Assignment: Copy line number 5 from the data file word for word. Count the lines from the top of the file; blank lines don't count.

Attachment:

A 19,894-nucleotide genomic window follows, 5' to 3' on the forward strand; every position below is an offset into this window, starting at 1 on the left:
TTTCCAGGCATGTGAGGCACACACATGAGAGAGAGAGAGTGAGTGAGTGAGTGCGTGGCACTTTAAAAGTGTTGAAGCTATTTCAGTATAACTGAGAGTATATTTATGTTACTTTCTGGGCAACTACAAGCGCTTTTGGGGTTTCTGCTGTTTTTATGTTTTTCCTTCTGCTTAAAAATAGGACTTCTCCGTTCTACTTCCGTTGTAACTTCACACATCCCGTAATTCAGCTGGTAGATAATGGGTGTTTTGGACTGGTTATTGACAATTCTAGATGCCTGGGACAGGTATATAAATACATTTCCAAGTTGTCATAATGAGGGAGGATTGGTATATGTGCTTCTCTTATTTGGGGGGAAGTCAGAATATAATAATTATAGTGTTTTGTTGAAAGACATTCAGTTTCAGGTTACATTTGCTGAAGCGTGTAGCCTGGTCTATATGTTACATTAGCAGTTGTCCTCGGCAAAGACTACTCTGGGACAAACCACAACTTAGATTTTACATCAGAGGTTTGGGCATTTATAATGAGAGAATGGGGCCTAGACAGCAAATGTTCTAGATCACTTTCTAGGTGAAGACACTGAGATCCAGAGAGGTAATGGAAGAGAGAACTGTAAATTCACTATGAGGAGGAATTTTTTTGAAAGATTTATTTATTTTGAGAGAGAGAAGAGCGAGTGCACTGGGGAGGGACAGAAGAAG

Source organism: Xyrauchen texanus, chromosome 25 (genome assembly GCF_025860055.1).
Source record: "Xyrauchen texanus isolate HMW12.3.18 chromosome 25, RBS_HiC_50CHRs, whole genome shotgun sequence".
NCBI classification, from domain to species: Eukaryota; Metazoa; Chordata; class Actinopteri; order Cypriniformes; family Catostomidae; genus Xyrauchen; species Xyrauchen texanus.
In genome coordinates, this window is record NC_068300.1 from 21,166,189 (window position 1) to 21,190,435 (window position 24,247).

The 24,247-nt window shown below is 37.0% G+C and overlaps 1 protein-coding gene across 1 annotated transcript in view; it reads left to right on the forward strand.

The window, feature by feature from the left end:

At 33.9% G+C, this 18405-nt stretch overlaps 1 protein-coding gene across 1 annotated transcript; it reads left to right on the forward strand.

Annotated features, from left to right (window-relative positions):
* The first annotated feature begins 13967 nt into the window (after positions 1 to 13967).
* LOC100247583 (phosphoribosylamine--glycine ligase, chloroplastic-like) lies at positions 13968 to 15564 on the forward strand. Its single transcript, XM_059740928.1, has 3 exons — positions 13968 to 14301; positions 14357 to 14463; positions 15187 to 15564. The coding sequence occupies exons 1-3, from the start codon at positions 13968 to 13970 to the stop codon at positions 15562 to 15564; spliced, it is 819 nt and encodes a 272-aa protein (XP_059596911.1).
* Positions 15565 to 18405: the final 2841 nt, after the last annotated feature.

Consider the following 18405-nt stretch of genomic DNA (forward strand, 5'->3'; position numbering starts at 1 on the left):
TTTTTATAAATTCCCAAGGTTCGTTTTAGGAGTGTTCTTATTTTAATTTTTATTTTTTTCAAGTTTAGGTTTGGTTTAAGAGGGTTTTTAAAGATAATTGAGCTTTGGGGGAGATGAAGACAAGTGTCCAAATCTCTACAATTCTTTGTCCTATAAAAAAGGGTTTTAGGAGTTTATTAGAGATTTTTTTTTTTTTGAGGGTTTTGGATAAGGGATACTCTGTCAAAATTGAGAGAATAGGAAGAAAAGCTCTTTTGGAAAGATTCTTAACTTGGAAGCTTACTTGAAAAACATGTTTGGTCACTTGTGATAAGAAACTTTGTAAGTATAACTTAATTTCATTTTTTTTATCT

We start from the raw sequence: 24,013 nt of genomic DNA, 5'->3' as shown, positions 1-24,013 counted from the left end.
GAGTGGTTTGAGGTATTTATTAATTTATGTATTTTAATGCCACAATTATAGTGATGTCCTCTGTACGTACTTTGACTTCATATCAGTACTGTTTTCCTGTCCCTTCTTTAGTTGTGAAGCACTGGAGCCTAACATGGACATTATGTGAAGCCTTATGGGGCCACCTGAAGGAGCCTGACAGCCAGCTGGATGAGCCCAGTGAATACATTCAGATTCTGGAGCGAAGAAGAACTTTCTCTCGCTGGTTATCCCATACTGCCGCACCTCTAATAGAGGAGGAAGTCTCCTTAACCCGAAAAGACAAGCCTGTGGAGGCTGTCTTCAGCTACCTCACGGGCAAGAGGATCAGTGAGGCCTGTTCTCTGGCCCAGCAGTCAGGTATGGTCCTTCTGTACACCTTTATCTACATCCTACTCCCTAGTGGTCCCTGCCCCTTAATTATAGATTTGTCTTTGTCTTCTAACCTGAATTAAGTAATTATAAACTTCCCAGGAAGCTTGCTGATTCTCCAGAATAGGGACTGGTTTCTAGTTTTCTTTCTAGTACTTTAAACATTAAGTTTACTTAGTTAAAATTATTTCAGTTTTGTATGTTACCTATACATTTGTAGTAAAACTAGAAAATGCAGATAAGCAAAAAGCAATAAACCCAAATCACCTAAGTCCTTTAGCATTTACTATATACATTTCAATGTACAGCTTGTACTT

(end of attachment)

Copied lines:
NCBI classification, from domain to species: Eukaryota; Metazoa; Chordata; class Actinopteri; order Cypriniformes; family Catostomidae; genus Xyrauchen; species Xyrauchen texanus.